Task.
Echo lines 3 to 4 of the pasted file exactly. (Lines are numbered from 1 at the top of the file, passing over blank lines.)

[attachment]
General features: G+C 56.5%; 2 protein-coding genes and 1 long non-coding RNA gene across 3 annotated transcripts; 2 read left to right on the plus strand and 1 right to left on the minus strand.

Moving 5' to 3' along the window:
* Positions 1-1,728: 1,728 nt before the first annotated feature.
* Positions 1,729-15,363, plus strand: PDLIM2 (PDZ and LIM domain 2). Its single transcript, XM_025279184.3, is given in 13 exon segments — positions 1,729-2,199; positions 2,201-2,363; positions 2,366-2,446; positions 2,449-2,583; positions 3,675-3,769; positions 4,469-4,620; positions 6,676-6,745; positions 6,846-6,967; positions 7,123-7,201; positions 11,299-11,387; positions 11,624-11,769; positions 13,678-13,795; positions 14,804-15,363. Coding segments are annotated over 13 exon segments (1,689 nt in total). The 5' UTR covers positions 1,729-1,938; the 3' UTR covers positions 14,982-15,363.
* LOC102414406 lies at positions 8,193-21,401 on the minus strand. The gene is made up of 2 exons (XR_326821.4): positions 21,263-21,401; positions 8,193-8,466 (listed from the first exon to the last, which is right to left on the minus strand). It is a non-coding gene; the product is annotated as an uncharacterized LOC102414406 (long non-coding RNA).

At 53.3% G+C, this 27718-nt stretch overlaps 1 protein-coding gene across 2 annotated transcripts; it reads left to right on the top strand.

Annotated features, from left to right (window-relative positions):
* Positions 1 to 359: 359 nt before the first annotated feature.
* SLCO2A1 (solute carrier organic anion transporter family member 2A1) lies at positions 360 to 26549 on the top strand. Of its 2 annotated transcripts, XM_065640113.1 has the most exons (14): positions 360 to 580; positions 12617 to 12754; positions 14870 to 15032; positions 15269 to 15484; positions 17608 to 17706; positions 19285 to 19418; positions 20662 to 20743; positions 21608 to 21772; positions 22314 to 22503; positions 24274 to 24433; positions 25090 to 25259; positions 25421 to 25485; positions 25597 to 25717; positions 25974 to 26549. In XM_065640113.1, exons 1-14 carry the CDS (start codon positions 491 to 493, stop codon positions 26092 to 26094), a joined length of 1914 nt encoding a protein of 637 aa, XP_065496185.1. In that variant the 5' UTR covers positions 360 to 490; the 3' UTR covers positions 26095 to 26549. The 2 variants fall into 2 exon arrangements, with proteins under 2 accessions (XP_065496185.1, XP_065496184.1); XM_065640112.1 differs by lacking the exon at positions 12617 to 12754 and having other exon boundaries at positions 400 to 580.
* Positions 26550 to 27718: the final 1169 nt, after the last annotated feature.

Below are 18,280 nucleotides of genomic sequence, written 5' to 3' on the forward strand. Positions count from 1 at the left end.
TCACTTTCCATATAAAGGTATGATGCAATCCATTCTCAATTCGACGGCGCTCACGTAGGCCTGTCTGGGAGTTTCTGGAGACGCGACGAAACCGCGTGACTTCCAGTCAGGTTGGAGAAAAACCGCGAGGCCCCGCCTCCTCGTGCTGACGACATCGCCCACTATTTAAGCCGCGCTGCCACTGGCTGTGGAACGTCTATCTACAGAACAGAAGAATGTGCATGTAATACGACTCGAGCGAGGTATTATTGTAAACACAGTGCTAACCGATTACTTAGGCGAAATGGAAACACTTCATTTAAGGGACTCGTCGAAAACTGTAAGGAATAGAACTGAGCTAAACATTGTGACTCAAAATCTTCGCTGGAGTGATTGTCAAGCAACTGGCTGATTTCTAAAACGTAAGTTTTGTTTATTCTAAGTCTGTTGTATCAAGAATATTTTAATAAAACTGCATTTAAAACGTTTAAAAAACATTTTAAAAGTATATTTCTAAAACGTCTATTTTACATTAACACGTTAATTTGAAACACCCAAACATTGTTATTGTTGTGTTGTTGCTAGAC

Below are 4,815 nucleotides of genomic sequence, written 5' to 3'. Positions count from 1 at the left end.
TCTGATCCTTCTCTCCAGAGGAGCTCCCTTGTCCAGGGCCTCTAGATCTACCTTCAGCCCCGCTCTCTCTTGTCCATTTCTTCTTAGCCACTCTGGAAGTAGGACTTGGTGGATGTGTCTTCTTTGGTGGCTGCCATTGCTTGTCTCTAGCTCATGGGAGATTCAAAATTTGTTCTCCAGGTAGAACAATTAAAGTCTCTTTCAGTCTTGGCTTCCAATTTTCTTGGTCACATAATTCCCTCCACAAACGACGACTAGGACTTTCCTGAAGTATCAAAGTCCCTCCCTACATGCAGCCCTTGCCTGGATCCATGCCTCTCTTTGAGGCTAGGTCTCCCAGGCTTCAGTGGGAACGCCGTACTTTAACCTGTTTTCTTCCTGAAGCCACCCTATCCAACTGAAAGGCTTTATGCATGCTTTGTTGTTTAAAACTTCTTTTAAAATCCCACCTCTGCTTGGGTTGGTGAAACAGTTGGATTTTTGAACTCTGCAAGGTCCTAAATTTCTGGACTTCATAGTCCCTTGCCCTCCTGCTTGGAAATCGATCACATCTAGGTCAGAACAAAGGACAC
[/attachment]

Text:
* Positions 1-1,728: 1,728 nt before the first annotated feature.
* Positions 1,729-15,363, plus strand: PDLIM2 (PDZ and LIM domain 2). Its single transcript, XM_025279184.3, is given in 13 exon segments — positions 1,729-2,199; positions 2,201-2,363; positions 2,366-2,446; positions 2,449-2,583; positions 3,675-3,769; positions 4,469-4,620; positions 6,676-6,745; positions 6,846-6,967; positions 7,123-7,201; positions 11,299-11,387; positions 11,624-11,769; positions 13,678-13,795; positions 14,804-15,363. Coding segments are annotated over 13 exon segments (1,689 nt in total). The 5' UTR covers positions 1,729-1,938; the 3' UTR covers positions 14,982-15,363.